Invertebrate Zoology

Assistant Curator of Crustacea James FetznerJim Fetzner

FetznerJ@carnegiemnh.org
412.688.8666
412.688.8670 (fax)

James Fetzner is Assistant Curator of Crustacea for Invertebrate Zoology (IZ) at Carnegie Museum of Natural History in Pittsburgh, PA. The IZ collection contains exceptional global representation of insects for research, especially Lepidoptera (moths and butterflies) and Coleoptera (beetles). The crustacean collection consists of about 3,500 lots from both the historical collections of Arnold Ortmann (past Curator of Mollusks, 1903–1927), which is an important regional collection for Pennsylvania and the eastern United States as well as contemporary collections made by Fetzner in the last 10 years. This collection is predominantly North American in origin, but there is also a significant collection of the Australian fauna.

Fetzner received his PhD in Zoology from Brigham Young University in 2001. He arrived at Carnegie Museum initially as a post-doctoral researcher in Amphibians and Reptiles, and in 2003 joined the staff of Invertebrate Zoology, with his support funding coming entirely from grants and contracts. Fetzner also received his Master of Science degree in Zoology in 1993, a Bachelor of Arts degree in Microbiology in 1993, and a Bachelor of Science degree in Zoology in 1989, all from Southern Illinois University at Carbondale.

Fetzner is currently serving as president of the International Association of Astacology (the international crayfish society), and is an editor for the society’s journal Freshwater Crayfish and newsletter Crayfish News. He is also a member of the Aquatic Arthropod Technical Committee with the Pennsylvania Biological Survey and the IUCN Freshwater Crab and Crayfish Specialists Group.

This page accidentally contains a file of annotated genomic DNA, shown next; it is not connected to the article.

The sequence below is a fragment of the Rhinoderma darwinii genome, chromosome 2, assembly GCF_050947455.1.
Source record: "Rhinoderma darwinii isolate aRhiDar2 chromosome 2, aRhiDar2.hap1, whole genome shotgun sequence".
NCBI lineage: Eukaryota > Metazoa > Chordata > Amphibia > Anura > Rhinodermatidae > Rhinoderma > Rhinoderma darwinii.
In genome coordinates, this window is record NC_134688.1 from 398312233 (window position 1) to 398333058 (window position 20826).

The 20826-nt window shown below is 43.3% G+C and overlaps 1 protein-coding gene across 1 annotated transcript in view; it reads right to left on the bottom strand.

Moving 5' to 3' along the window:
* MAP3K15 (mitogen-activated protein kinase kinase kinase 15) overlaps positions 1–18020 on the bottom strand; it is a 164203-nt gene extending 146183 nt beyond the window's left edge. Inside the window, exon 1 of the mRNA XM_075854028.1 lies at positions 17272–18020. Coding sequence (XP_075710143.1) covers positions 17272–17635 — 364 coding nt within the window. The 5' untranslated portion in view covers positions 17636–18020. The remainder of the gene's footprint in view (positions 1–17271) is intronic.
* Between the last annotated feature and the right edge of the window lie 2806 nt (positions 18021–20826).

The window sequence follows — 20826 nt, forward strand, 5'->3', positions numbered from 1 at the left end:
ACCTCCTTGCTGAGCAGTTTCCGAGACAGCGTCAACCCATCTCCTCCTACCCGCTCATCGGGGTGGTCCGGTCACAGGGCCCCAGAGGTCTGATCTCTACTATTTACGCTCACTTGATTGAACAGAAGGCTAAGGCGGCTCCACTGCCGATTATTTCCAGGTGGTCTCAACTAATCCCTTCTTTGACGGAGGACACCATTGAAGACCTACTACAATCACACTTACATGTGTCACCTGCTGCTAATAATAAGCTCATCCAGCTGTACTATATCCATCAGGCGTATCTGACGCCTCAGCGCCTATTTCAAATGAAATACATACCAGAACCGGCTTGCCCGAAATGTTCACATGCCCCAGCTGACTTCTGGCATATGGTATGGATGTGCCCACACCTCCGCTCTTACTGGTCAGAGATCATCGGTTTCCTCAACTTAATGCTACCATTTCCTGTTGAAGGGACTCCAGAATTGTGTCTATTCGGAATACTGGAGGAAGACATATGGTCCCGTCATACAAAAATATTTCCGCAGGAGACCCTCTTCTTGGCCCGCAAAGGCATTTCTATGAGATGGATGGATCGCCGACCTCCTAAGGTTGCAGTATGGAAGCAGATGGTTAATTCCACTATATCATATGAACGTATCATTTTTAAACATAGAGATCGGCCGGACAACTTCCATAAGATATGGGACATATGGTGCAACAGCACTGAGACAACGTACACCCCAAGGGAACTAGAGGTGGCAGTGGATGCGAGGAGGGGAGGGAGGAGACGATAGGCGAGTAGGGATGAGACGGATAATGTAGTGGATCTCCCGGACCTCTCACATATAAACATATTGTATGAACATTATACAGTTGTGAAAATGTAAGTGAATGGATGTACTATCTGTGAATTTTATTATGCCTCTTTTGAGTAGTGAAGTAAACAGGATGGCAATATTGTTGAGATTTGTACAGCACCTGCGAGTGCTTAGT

Fetzner’s research interests are focused on the population genetics, systematics, and conservation of freshwater crayfish at a global scale. Recent funded projects include surveys of genetic variation within and among populations of rare and endangered crayfish from Missouri, Pennsylvania, and Virginia. These data will help inform crayfish conservation planning efforts in each state. Fetzner is also interested in creating taxonomic databases and websites to disseminate information on arthropods (especially crayfish) to the broader public and scientific community. Many of these websites are hosted on the IZ web server and directly assist other scientists and especially other IZ staff in researching their programs. Fetzner is also developing a database that will collect and house museum specimen data on species of greatest conservation need in the Northeastern Region for the US Fish & Wildlife Service, a system that will directly use the Carnegie Museum insect collection as a resource to aid invertebrate conservation across multiple state and federal agencies as well as other conservation organizations.

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